Rules Committees

The Supreme Court has established seven procedural rules committees and one evidentiary rules committee to provide advice and make recommendations for rules governing particular substantive areas.

Rules committees are made up of judges and attorneys appointed by the Supreme Court. They are not paid for their work and typically serve a three-year term with a maximum of two terms. Persons interested in serving on a committee can find more information here.

Committees typically meet quarterly to consider issues brought forward by the Supreme Court, judges, attorneys, employees of the Unified Judicial System, members of the legislative and executive branches of government, and citizens. Committee meetings are not open to the public. However, the public is welcome to submit written comments about its rules. The committees also monitor developments in the federal courts and in other states for impact on Pennsylvania court procedure.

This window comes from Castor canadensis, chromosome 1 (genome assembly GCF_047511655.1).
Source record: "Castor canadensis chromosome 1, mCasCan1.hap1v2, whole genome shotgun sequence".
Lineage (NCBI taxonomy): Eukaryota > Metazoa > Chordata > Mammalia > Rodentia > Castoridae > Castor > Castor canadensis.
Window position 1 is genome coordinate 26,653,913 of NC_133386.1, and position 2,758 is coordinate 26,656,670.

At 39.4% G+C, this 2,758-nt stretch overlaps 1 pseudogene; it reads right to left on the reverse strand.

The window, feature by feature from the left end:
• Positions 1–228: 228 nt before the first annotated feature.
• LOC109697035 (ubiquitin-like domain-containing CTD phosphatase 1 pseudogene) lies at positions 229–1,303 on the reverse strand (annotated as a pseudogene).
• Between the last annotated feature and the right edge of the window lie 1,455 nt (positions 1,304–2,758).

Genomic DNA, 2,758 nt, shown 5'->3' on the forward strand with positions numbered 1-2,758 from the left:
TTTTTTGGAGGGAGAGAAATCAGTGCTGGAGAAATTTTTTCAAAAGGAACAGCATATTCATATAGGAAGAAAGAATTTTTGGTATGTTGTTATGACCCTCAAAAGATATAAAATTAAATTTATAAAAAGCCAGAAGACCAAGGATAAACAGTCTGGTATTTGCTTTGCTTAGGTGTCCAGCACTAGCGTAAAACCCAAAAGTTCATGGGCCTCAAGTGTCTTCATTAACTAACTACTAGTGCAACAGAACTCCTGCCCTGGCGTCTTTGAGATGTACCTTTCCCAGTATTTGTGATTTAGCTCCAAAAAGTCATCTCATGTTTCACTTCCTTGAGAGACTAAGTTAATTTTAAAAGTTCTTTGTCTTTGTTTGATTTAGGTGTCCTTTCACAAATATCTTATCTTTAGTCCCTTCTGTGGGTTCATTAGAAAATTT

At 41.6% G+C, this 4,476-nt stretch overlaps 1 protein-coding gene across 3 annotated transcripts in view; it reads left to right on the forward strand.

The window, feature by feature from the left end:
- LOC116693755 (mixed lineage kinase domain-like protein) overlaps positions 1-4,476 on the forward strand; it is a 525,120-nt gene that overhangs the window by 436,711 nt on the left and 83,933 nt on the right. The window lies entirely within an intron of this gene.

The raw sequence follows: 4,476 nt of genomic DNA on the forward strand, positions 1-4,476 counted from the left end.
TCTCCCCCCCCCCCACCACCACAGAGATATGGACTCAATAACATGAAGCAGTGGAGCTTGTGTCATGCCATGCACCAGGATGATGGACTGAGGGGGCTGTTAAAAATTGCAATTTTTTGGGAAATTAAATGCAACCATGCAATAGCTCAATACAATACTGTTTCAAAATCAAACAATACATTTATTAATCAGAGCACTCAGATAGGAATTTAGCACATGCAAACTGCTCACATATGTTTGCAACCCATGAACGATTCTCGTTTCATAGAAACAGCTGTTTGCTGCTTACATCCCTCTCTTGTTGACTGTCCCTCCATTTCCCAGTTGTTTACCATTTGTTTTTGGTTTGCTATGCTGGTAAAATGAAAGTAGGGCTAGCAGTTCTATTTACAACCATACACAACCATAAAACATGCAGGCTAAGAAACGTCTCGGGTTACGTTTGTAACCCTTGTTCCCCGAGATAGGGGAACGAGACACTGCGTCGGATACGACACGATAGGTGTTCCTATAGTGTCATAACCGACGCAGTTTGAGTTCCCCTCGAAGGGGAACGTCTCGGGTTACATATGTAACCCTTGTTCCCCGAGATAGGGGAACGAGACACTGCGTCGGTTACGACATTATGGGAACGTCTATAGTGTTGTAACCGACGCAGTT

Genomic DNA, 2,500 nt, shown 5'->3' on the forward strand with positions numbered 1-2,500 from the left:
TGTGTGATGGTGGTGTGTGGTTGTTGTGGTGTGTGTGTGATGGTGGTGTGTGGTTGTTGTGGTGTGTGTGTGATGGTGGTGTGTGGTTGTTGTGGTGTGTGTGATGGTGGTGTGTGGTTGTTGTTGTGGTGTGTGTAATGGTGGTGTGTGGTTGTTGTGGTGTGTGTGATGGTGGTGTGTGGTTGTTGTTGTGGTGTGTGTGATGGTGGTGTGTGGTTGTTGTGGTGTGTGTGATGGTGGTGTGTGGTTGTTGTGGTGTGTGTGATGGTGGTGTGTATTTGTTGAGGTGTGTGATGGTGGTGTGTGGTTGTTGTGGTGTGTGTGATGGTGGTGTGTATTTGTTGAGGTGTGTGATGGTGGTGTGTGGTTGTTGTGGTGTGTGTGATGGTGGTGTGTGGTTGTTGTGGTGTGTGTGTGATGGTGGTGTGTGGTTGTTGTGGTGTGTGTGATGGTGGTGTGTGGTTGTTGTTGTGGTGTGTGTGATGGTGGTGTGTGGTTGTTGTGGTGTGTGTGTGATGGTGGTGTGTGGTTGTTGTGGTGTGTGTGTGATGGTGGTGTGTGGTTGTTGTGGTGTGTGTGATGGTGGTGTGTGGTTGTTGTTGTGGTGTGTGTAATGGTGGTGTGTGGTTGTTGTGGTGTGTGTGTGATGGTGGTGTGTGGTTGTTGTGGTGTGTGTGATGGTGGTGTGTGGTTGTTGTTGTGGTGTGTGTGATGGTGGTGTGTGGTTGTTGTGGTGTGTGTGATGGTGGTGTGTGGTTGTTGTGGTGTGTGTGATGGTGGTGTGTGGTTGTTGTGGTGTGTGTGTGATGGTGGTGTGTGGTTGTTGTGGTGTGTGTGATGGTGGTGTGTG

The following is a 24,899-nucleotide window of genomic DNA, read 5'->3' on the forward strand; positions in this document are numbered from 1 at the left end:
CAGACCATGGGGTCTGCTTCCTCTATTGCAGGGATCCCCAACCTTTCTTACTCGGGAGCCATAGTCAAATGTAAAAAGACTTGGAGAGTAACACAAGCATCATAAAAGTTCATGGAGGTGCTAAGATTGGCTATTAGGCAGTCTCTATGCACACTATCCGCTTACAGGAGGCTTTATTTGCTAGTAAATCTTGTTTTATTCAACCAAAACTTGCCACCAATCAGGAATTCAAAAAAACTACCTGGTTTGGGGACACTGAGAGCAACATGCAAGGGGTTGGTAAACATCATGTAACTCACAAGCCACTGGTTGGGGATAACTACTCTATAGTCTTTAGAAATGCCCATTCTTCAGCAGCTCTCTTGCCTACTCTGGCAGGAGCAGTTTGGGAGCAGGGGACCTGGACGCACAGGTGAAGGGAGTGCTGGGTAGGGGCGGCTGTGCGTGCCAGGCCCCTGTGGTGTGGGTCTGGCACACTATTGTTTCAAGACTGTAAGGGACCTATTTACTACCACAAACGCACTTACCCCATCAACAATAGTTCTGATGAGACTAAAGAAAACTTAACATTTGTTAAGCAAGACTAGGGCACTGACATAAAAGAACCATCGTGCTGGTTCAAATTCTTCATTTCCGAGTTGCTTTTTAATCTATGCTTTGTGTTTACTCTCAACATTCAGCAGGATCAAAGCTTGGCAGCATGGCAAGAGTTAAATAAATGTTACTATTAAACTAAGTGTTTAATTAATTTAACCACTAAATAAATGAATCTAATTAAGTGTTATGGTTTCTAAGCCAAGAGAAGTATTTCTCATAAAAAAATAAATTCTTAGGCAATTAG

Proposing Rule Changes

Rule change proposals are published for public comment before being submitted to or adopted by the Supreme Court. Some rule change proposals are submitted directly to the Supreme Court without the opportunity for the public to comment when circumstances require prompt action or because a proposed rule change is technical or perfunctory in nature. More information on the rulemaking process may be found in Pennsylvania Rule of Judicial Administration 103.

When the review process is complete, a final draft of the rule change proposal is submitted to the Supreme Court for consideration or the committee drops the proposal based on its review of public comments. Explanatory reports or comments published with rule proposals provide insight into committee considerations for developing specific proposals. Explanatory notes or comments within or immediately following the texts of final rules serve as guidelines for understanding the thinking behind proposed rules. The explanatory notes or comments are not officially adopted by the Supreme Court and do not constitute part of the rule. The Supreme Court may adopt, amend or reject any recommendation it receives from a procedural rules committee.

To learn more about searching for and retrieving information on proposed and adopted rules, please click to download the “Researching the Rules” informational document.